“I don’t think spending will go up, and I don’t think it will go down,” says Jonathan Deckter, president and COO of Voltage Pictures, the maker of “I Feel Pretty.” “I just think the money will go into different pockets. When you look at Apple or Hulu or Disney Plus, all they’re doing is replacing existing revenues that were going to other companies. I don’t think they’re creating new customers.”

A few years ago, studios saw Netflix and Amazon as cash cows. The two companies overpaid for the chance to stream movies and shows from the studios’ back catalog, ponying up tens of millions of dollars for the rights to “Friends,” “The Sopranos” and “Star Wars.” In the process, they used other people’s content to build up their market share, drawing customers from cable and broadcast and endangering the long-term health of other, very lucrative revenue streams for studios. Media companies began to worry that these short-term financial returns were coming at the cost of future profits.

“Studios started to view streamers as frenemies,” says Simon Gillis, chief operating officer of See-Saw Films, the film and TV production company behind “Lion” and “Top of the Lake.” “They were bringing a lot more money into the equation, but they were also disrupting traditional models.”

Some producers and filmmakers believe that the rise of streaming services couldn’t come at a more urgent time. The multiplexes are hegemonized by a few giants. With its acquisition of Fox, Disney now controls 40% of the domestic box office, and the kinds of films it makes — big-budget adventures featuring Jedi warriors or superheroes — aren’t the type being celebrated at Cannes.

“Cinemas are dominated by science-fiction and graphic-novel adaptations ,” says Alexander Rodnyansky, founder of AR Content and producer of “Leviathan.” “Stories that are character-driven or provocative cannot work in theaters, but they can flourish on streaming platforms.”

These also tend to be the kind of movies and shows that win awards. That’s important for Netflix, Amazon and emerging streaming services. Those platforms make most of their money from subscriptions, and research suggests that customers are more likely to try out a service if it has some Emmys and Oscars in its awards case. See-Saw’s Gillis says that high-quality movies and series have never been in more demand.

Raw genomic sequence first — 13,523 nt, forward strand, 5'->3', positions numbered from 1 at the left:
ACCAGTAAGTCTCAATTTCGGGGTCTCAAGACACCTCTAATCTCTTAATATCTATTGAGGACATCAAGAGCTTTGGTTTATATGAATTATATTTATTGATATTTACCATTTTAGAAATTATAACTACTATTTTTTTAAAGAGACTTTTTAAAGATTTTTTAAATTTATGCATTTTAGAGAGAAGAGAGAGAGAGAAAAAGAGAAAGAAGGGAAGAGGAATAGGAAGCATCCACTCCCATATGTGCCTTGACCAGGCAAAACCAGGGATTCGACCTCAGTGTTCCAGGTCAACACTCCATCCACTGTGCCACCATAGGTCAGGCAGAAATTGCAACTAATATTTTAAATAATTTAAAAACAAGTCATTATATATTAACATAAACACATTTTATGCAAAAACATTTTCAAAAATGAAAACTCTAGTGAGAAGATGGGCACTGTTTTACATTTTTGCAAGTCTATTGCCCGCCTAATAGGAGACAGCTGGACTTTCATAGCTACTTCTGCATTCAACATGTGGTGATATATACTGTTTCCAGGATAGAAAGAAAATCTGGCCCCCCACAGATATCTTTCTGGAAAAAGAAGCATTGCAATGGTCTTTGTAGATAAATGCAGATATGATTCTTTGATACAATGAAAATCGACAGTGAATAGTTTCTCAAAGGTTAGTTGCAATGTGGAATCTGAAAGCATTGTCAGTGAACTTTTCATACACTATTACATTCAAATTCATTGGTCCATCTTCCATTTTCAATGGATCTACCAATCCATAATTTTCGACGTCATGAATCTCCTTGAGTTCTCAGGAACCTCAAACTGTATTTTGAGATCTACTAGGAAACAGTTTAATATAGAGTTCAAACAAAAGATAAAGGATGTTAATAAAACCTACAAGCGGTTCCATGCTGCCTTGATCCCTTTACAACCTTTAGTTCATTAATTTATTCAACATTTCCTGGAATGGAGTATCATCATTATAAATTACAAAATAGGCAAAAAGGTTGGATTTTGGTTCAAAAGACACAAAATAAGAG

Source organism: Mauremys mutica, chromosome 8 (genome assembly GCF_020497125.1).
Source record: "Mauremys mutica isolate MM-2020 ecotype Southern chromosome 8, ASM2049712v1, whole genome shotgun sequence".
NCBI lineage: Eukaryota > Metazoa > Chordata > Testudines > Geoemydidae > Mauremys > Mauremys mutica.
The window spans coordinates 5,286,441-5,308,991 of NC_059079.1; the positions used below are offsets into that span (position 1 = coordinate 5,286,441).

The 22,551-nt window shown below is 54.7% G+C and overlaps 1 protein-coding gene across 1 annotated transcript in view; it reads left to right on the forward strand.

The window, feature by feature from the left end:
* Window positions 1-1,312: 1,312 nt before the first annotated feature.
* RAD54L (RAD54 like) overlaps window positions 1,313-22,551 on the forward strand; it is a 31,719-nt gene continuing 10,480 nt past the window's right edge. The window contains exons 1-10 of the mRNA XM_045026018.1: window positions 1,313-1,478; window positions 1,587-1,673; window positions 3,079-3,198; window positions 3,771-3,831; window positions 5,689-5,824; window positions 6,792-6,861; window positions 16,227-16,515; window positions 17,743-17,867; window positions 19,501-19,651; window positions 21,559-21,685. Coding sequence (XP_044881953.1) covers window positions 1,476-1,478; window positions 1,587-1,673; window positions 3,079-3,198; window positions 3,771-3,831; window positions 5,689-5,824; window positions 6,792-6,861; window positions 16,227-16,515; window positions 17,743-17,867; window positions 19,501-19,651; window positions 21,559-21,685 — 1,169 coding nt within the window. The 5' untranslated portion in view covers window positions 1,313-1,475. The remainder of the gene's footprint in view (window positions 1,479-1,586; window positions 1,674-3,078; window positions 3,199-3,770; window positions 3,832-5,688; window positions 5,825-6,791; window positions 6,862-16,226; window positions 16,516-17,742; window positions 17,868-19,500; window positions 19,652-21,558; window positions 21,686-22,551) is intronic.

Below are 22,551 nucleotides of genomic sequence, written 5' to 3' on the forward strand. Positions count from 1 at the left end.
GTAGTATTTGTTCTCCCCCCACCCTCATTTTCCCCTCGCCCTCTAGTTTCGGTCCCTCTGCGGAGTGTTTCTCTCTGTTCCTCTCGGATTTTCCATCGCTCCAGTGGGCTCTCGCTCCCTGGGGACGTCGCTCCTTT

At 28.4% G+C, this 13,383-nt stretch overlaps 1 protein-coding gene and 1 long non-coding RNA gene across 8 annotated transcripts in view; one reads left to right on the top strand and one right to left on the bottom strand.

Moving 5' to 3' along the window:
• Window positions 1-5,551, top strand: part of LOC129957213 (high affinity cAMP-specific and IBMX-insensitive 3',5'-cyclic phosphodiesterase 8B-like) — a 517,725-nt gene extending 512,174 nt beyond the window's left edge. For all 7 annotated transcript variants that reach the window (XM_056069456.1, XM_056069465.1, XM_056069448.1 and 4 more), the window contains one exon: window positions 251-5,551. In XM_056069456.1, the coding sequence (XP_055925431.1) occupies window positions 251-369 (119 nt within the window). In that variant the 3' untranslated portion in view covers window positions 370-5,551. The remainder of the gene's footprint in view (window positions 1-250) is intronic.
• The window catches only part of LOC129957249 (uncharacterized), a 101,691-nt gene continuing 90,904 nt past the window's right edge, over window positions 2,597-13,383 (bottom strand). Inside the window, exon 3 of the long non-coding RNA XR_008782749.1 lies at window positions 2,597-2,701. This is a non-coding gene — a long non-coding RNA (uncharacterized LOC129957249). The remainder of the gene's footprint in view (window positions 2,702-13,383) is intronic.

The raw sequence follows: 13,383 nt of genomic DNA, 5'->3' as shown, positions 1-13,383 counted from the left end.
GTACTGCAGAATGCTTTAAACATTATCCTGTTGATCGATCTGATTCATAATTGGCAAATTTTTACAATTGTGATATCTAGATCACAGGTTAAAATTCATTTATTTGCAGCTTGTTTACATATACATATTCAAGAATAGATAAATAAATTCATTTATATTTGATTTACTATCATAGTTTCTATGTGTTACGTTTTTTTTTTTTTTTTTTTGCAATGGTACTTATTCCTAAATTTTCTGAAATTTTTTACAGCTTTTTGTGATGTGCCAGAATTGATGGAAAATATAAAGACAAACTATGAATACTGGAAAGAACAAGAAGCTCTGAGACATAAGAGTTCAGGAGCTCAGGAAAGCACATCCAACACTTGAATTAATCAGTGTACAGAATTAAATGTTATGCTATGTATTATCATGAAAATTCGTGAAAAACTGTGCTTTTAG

“They need content, and they’re willing to spend a lot of money for it,” he says. “They want something director-driven and distinctive. There’s a great fight for material that you can get passionate about.”

There’s also a new spirit that some producers, agents, and industry players find appealing. The rise of streaming platforms enables companies and artists to experiment with different ways of getting paid and provides them with novel opportunities to reach an audience.

“This moment of disruption is arguably the best thing that’s happened to the entertainment business in decades — for those who embrace it, the landscape allows talent to be far more entrepreneurial, enabling myriad pathways for creation, distribution and monetization of both film and television,” said Micah Green, co-founder of 30West, an entertainment sales company and investor.

Other indie players say that with Netflix and Amazon inflating prices, it’s become risky to hit a market or festival looking for a completed film. It’s better to try to board a project at the script stage or to develop a film yourself. That’s changed the indies’ approach to Cannes. Instead of heated bidding wars, they come to the South of France hoping to identify fresh voices.

“Cannes is still very important,” says Arianna Bocco, exec VP of acquisitions and production at IFC Films. “However, it’s shifted in terms of being a place where we went to buy a lot of films to a festival where we take a lot of meetings and scout talent.”

That’s not to say that indie studios aren’t on the prowl for the next masterpiece. With Netflix and Amazon wielding bigger paychecks, it helps to stay nimble. In Sony Pictures Classics’ case, that requires a set of wheels. Bernard will speed from one screening to another on a rented bicycle, weaving through the narrow streets of Cannes and ducking among taxi drivers who treat red traffic lights as a suggestion, not a directive, in order to get a seat for his team. If he finds something he loves, he wants to be able to make an offer as quickly as possible.

“I leave the biking to Tom,” says Michael Barker, Sony Pictures Classics’ co-president. “But it’s quite a sight. He looks like a gunslinger, riding up and chaining his bike before walking into the Palais.”

Elsa Keslassy contributed to this report.